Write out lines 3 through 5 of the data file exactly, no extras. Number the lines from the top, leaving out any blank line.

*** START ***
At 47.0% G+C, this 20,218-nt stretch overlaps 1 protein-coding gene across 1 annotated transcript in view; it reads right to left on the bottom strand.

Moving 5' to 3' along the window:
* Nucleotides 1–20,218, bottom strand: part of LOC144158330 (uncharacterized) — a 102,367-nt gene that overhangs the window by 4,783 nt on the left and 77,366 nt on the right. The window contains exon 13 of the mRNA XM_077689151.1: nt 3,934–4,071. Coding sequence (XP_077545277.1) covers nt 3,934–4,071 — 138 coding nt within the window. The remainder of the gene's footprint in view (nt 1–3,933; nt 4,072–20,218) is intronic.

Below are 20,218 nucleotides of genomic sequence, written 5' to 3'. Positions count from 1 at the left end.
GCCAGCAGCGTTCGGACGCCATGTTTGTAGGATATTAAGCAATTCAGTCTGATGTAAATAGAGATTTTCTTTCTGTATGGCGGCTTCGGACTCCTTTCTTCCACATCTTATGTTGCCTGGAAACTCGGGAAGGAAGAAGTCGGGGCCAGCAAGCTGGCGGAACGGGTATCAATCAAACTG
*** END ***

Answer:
* Nucleotides 1–20,218, bottom strand: part of LOC144158330 (uncharacterized) — a 102,367-nt gene that overhangs the window by 4,783 nt on the left and 77,366 nt on the right. The window contains exon 13 of the mRNA XM_077689151.1: nt 3,934–4,071. Coding sequence (XP_077545277.1) covers nt 3,934–4,071 — 138 coding nt within the window. The remainder of the gene's footprint in view (nt 1–3,933; nt 4,072–20,218) is intronic.

Below are 20,218 nucleotides of genomic sequence, written 5' to 3'. Positions count from 1 at the left end.
GCCAGCAGCGTTCGGACGCCATGTTTGTAGGATATTAAGCAATTCAGTCTGATGTAAATAGAGATTTTCTTTCTGTATGGCGGCTTCGGACTCCTTTCTTCCACATCTTATGTTGCCTGGAAACTCGGGAAGGAAGAAGTCGGGGCCAGCAAGCTGGCGGAACGGGTATCAATCAAACTG